RB: It’s incredibly overwhelming being here. It felt like an airport, but instead of just looking for the destination you're going to, you're looking at every single destination because you haven’t narrowed down where you’re going yet. You think that it all might be of interest, and it probably is, so you're at COP and you're seeing this list of scheduled events and you have to spend about 20 minutes digesting what you should be going to, but you're already late for the meeting at 9o'clock that you need to be at, so how do you have time to do that?

A lot of my time here has been outside of the pavilions - more than I expected. I ended up working a lot closer with the Youth Climate Coalition and our partners Fridays for Future, Brazil and other global South organizations that we’ve been supporting, and that's meant that we've actually been able to take part in actions inside the space that others have organised. So this morning we were protesting the human rights omissions from the Article 6 negotiations that are going on, so I was able to make and hold up a sign, which says "Delete the brackets, not human rights". This is where we are at the moment, with brackets around everything. And every issue that concerns human rights, they're just removing the brackets, or considering removing things altogether, which is just scary when you think that's what they're arguing over. You’d think human rights would be something we’ve pretty much nailed at this point.

So that’s what makes me feel a little more empowered that I can stand up and shout for that, and that's been a lot more inspiring than perhaps sitting and watching things. I have been to some really inspiring talks though - those that I’ve found on time! But I think the majority of what I've been doing has been in that more action-based response because we're the ones who are needing to do that. The best part has been meeting other young people who are as passionate, who want to get stuck in. Going forward, there's 50 other weeks of the year and we need to move forward from that and work together and make sure that we're included, because the whole process feels like mom and dad are putting the Xbox on for us to play whilst they go and have an argument about our future. So it feels they are excluding us when, in cross-consistency meetings that I have been part of, they’ve really valued our young voices. It’s a lot about getting over your own internalized self-doubt and standing up for yourself and realising you have every right to be here in the space that we are in. They say that they want to listen to us, so when we have something to say, we should tell ourselves that that's okay to speak up, and I’m still learning that.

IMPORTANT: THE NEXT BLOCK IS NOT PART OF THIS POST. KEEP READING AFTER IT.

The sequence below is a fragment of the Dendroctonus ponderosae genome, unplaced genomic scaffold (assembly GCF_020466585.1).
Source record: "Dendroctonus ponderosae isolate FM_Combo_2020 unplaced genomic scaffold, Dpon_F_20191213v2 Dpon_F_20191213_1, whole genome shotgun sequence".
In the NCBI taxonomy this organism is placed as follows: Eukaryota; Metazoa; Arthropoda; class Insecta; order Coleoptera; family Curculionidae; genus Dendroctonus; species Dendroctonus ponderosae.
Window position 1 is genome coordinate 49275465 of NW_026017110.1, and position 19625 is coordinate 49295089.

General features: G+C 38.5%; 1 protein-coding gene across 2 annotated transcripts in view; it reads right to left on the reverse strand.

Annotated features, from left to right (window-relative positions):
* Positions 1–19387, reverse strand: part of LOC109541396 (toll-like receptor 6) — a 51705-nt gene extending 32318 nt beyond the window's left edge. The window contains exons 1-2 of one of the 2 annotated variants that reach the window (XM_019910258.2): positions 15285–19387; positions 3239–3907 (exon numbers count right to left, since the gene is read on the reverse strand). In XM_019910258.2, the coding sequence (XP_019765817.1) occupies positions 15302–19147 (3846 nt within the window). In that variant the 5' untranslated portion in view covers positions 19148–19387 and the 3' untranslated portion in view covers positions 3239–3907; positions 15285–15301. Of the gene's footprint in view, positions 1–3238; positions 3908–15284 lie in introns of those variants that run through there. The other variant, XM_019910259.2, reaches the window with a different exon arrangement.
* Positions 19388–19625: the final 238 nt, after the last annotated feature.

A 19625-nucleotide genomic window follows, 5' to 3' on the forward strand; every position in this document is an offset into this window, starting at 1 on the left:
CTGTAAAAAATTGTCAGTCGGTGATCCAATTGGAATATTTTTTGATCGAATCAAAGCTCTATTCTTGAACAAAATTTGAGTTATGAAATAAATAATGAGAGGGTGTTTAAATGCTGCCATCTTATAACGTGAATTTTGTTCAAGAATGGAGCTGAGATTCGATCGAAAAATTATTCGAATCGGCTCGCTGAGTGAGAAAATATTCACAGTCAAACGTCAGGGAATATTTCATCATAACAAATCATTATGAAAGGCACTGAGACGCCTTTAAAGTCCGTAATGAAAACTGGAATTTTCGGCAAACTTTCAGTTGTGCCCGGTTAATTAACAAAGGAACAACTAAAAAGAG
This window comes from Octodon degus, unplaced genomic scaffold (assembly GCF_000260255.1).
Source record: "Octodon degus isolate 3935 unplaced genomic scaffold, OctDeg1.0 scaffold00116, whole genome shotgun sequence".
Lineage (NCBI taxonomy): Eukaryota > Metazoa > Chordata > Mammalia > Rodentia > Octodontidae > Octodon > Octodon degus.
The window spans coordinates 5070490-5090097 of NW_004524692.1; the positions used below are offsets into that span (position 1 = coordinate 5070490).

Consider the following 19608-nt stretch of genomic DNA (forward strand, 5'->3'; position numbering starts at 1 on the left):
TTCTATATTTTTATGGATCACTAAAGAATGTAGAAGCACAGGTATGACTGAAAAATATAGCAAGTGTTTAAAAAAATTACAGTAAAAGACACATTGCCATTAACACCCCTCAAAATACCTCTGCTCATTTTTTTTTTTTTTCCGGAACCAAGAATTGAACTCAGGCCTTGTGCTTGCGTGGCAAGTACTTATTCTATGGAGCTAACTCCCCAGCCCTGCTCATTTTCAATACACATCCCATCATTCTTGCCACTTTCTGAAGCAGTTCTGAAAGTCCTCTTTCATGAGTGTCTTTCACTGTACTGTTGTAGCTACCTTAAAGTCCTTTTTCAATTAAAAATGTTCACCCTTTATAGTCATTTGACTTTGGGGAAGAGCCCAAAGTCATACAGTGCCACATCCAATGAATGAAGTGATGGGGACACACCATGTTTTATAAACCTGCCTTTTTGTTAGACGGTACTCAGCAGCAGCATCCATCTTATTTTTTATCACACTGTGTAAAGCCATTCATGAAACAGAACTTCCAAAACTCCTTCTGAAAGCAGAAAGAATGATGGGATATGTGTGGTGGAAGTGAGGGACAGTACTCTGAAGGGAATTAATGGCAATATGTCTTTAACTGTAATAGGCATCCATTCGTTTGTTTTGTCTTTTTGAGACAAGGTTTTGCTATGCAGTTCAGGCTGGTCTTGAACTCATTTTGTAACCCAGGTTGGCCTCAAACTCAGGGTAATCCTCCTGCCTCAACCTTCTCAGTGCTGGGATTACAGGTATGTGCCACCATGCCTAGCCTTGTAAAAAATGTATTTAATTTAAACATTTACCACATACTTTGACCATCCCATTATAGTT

How do you think that things could be done better?

RB: There needs to be more representation for people from the global South, particularly indigenous voices. Something that utterly shocked me was that we have a ratio of two to one of fossil fuel lobbyists to indigenous voices within the space. And you can see it. The fossil fuel companies were speaking at every platform. A talk I was at yesterday was saying that 3% of the fossil fuels investments are in the green renewable energy projects, but you’d think they were about 300% of it from the way they talk about it. And in the negotiations with the politicians from the global North, indigenous voices are not being heard, so I would say that's opened my eyes, listening to them and that's something that is incredibly powerful, and everyone needs to hear – because they’re the ones who are going to be affected by the net zero targets that others are promising. If they do agree on them, it will that will be their land that’s used to sequester the carbon in places like Brazil and in Tibet and all around the world. And it's places like Fiji where the displacement of people is happening right now and no one is doing anything about that. They haven't given the money over to them and they haven't let them speak about their experiences anywhere.

Why is there this imbalance in representation?

RB: It's indirectly money. I think it all must come from governments, so they are in the pockets of governments around the world who will then give the fossil fuel companies the tickets to be here. I mean, why would a country with massive investments in fossil fuels invite 200 indigenous peoples? They're going to invite the ones who are representing their interests. That's why I believe the fossil fuel companies were there. It's not a matter of paying your way in, but it's about influence within the governmental process around the world to get access to those seats at the table.

OM: We need to help vulnerable countries adapt to the climate issues. Up until now, nothing has been done about it. We need less talk and more action. People come and make very fancy talks that are inspiring and ambitious, but nobody does anything afterwards.

There should be an independent accountability team that keeps government in check throughout the year. Also, while we have long-term goals, can we also set short-term goals? So when we come to the next COP, we are going to show receipts -  this is what we have done, this is what we have achieved. And then we can talk about it. 

I read a lot of commentary and news and views about this COP, and it was mentioned that if we were at a lung-cancer conference, would they invite tobacco-producing companies?  They wouldn't invite such a person, as that person is seen as the villain in the whole game, they are the reason they are having the conference! So that’s the same reason why we shouldn’t have fossil fuel companies in the conversation. They are obviously coming to promote their interest. They are not coming for any other reason.